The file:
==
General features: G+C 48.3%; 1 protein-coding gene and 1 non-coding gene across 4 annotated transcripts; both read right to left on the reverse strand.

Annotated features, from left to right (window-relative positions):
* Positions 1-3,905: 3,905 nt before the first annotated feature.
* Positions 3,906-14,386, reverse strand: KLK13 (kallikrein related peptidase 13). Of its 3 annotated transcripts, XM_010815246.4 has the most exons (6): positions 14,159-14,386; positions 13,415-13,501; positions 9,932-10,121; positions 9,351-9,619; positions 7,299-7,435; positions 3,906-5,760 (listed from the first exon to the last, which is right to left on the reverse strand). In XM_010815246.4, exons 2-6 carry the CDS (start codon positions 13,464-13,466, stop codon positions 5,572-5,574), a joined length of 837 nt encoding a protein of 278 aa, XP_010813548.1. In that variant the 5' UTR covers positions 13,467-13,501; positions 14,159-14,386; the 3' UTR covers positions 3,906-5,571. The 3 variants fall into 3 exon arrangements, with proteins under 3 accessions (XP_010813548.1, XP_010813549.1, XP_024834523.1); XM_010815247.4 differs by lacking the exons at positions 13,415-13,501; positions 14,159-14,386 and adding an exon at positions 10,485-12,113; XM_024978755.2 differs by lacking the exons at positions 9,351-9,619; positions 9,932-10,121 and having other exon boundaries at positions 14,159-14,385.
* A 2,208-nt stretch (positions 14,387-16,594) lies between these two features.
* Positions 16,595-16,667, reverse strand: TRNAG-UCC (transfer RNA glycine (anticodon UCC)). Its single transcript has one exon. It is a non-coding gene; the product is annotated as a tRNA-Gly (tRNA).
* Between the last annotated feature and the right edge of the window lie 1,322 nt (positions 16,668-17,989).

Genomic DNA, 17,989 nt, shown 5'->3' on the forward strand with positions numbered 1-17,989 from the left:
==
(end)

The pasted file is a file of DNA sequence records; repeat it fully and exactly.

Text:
General features: G+C 48.3%; 1 protein-coding gene and 1 non-coding gene across 4 annotated transcripts; both read right to left on the reverse strand.

Annotated features, from left to right (window-relative positions):
* Positions 1-3,905: 3,905 nt before the first annotated feature.
* Positions 3,906-14,386, reverse strand: KLK13 (kallikrein related peptidase 13). Of its 3 annotated transcripts, XM_010815246.4 has the most exons (6): positions 14,159-14,386; positions 13,415-13,501; positions 9,932-10,121; positions 9,351-9,619; positions 7,299-7,435; positions 3,906-5,760 (listed from the first exon to the last, which is right to left on the reverse strand). In XM_010815246.4, exons 2-6 carry the CDS (start codon positions 13,464-13,466, stop codon positions 5,572-5,574), a joined length of 837 nt encoding a protein of 278 aa, XP_010813548.1. In that variant the 5' UTR covers positions 13,467-13,501; positions 14,159-14,386; the 3' UTR covers positions 3,906-5,571. The 3 variants fall into 3 exon arrangements, with proteins under 3 accessions (XP_010813548.1, XP_010813549.1, XP_024834523.1); XM_010815247.4 differs by lacking the exons at positions 13,415-13,501; positions 14,159-14,386 and adding an exon at positions 10,485-12,113; XM_024978755.2 differs by lacking the exons at positions 9,351-9,619; positions 9,932-10,121 and having other exon boundaries at positions 14,159-14,385.
* A 2,208-nt stretch (positions 14,387-16,594) lies between these two features.
* Positions 16,595-16,667, reverse strand: TRNAG-UCC (transfer RNA glycine (anticodon UCC)). Its single transcript has one exon. It is a non-coding gene; the product is annotated as a tRNA-Gly (tRNA).
* Between the last annotated feature and the right edge of the window lie 1,322 nt (positions 16,668-17,989).

Genomic DNA, 17,989 nt, shown 5'->3' on the forward strand with positions numbered 1-17,989 from the left: